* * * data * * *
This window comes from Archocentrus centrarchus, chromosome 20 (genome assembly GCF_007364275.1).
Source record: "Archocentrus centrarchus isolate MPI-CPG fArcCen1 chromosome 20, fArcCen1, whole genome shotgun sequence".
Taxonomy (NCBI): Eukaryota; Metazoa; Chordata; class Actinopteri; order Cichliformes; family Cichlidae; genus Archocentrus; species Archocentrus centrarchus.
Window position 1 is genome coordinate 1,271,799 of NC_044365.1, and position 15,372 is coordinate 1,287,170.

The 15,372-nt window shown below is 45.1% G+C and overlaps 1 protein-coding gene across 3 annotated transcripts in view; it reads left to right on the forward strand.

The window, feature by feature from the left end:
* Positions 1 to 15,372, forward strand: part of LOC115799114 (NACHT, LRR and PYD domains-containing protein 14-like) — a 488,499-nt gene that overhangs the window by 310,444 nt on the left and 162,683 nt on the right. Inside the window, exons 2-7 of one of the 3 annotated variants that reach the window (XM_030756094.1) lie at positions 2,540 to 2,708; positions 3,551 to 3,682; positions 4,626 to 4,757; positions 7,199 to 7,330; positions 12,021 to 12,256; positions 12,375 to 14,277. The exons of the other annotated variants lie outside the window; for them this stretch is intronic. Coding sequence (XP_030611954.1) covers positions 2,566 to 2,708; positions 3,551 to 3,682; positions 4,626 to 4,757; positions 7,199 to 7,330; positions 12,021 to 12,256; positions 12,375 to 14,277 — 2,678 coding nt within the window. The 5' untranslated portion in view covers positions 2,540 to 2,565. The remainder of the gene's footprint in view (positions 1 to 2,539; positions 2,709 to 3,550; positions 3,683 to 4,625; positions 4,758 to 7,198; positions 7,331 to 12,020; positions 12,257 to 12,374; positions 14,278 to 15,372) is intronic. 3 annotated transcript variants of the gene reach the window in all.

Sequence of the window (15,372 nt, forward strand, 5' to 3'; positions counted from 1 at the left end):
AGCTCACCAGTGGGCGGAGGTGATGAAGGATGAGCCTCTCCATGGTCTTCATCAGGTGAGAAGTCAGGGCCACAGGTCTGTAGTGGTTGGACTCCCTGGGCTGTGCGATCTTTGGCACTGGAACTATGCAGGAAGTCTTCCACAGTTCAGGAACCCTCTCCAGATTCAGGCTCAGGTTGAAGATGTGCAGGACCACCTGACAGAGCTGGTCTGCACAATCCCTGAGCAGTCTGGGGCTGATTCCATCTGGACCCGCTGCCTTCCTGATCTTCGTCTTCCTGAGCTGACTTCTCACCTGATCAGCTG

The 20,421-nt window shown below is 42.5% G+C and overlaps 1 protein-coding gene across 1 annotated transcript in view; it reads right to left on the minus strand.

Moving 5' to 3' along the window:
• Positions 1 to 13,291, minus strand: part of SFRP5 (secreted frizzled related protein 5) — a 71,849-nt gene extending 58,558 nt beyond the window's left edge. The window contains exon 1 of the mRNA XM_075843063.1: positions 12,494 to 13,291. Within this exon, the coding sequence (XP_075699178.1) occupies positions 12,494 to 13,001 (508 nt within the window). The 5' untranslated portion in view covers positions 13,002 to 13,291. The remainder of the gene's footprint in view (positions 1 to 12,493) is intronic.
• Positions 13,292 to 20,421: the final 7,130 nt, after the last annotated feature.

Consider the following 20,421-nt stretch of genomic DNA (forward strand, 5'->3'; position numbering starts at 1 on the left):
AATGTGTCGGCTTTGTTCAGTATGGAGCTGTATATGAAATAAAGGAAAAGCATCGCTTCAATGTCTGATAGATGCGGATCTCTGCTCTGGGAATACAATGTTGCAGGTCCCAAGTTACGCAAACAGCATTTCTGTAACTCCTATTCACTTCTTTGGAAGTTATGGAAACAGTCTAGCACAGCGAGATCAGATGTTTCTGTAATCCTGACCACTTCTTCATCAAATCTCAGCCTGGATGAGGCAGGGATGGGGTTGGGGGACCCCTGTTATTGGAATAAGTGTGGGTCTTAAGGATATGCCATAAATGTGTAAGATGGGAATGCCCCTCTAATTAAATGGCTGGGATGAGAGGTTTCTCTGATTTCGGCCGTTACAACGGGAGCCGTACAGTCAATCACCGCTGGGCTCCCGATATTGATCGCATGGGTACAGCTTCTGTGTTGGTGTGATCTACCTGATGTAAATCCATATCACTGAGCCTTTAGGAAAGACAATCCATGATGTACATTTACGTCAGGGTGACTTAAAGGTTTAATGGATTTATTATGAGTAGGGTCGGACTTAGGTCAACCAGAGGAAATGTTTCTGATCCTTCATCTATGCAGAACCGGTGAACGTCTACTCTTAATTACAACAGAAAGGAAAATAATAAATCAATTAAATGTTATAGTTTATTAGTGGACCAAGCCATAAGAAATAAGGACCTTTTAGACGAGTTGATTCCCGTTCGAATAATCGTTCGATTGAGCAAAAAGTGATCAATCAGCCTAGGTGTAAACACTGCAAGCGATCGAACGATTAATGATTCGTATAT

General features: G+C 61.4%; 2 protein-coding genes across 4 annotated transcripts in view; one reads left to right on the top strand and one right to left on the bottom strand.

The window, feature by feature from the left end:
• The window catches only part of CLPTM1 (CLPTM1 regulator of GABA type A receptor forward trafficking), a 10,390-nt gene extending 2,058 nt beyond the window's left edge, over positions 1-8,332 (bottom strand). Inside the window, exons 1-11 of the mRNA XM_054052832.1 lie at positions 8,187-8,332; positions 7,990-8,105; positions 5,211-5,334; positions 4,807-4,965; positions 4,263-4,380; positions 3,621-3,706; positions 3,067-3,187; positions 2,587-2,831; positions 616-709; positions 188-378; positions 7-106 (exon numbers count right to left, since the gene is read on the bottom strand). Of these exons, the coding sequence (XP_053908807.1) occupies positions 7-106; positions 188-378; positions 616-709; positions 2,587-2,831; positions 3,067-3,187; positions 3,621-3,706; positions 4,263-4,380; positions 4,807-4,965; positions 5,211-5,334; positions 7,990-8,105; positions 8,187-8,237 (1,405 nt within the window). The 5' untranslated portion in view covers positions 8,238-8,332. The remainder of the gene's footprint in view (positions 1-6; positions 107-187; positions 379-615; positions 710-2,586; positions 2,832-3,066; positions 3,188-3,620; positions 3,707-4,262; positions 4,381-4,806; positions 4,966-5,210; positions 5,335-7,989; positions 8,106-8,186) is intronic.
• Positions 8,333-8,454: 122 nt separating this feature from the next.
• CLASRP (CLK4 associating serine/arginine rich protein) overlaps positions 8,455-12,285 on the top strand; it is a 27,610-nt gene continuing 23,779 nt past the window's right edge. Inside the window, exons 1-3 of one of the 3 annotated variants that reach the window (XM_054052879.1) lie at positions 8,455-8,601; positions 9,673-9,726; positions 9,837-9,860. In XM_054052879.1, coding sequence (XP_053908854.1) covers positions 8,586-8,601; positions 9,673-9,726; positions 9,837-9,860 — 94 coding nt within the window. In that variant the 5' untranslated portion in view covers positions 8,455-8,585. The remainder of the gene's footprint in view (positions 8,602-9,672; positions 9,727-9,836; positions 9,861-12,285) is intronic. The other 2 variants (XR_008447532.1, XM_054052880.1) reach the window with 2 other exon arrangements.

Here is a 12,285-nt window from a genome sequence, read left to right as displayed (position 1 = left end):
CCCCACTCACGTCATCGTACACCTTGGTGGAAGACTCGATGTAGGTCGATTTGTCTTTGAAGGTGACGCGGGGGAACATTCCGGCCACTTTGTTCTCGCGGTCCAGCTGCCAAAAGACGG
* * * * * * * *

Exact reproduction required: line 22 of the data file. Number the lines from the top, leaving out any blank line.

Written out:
CCCCACTCACGTCATCGTACACCTTGGTGGAAGACTCGATGTAGGTCGATTTGTCTTTGAAGGTGACGCGGGGGAACATTCCGGCCACTTTGTTCTCGCGGTCCAGCTGCCAAAAGACGG